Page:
Depositing Dogecoin: A Cryptocurrency Joke

As I highlighted in "Taking My Browsers with Me," I love Portable App. I carry my browser and dozens of other applications with me wherever I go. While obviously, I got into Portable Apps so that I can take my Firefox or a Chrome browser with me, which was so important when I was a college instructor teaching from dozens of different computers across campus. Now that I am in IT, I have CCleaner, CPU-Z, CrystalDiskInfo, and every antimalware product available. Nowadays, there are over 400 applications available. However, when I went to the Portable Apps directory, I saw something I've never seen before: three cryptocurrency core portable apps.

These portable apps are wallets for these cryptocurrencies. These wallets not only keep count of any of your cryptocurrencies but are replicate the entire blockchain. They are a copy of the distributed ledger![1] The most recent of these wallets was Litecoin, which we mentioned in "Cryptocurrency and Blockchains." Before that was Bitcoin, the iconic cryptocurrency that is discussed at length in "Bitcoin for Beginners."

But the first of these was Dogecoin (DOGE).

Dogecoin is very odd. It was started as a joke in 2013. Its iconic imagery of a Shiba Inu dog was one of the most popular memes at the time. In mockery of the cryptocurrency industry, Dogecoin does not even have programmed scarcity. While there can only ever be 21 million Bitcoin, as of October 14th, 2021, there are 131.6 billion Dogecoin!

Despite this origin, Dogecoin has withstood the test of time. It has one of the most loving and embracing communities that freely give the currency to others as tips or to charities. And that's before celebrities like Elon Musk and Gene Simmons. Dogecoin is that little (crypto)currency that could.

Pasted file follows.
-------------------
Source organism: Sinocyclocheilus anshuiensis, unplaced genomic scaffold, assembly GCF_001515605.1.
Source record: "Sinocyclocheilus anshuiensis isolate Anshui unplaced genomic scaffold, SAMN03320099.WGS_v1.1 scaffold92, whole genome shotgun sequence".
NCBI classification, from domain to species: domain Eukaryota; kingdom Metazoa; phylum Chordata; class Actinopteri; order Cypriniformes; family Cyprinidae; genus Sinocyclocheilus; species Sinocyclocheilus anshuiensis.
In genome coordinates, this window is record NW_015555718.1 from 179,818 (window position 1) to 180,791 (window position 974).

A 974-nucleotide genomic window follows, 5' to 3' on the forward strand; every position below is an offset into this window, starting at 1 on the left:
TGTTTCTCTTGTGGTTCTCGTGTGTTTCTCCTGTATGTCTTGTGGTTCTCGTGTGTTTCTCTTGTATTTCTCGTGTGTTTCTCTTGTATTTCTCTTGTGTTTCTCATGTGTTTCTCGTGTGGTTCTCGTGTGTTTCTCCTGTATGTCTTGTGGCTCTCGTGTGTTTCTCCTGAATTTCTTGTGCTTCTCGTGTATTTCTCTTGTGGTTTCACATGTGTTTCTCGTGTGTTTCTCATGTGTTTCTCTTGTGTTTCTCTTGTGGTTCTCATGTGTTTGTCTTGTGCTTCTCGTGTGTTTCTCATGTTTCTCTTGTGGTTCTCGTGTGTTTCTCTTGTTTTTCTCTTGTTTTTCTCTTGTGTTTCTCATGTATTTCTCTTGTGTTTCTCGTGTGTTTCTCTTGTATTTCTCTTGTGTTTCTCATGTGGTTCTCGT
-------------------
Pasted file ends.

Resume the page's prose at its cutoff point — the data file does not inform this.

My First Crypto (Part II)

Alright, so this isn't technically true. As you know from my very first article, "Buying Bitcoin," I am the proud owner of 0.00011251 BTC.[2] Despite this increase in value by nearly 150%, these one ten thousandths of a Bitcoin are not very sexy. And the obsessive personality in me longs to not just own some fraction but the entire coin. But since I don't have $66,469 lying around to buy a Bitcoin, we're going to pretend this never happened.

So, for my first ever cryptocurrency, I went out and bought Dogecoin. Purchasing should have been far easier than it was. But for those of you who, like me, want to try out cryptocurrencies, here's the way I did it. By the way, I got into Dogecoin the dumb way, so please learn from my mistakes.

And enjoy!

An image of a Dogecoin paper wallet that can be generated by the Dogecoin Core Portable app.

Visiting the Cryptocurrency Exchange

Have you ever traveled abroad? Do you recall a time when travelers would transfer dollars into foreign currencies?

Cryptocurrency exchanges are similar spaces to change fiat currencies like dollars into cryptocurrencies like Dogecoin. While there are many cryptocurrency exchanges, they can be very different. I tried out a few of these but hit the issue of needing to contact my bank to set up a transfer. This ask was a bigger task than I was willing to commit to.

Then I went to Binance. Instead of requiring me to go through my bank to get money into the cryptocurrency exchange, Binance uses Plaid to create a link with other financial institutions. The minimum cryptocurrency purchase was $20 worth, so I transferred that amount of money and purchased 98 Dogecoins. And Binance only charged a dime for the transaction.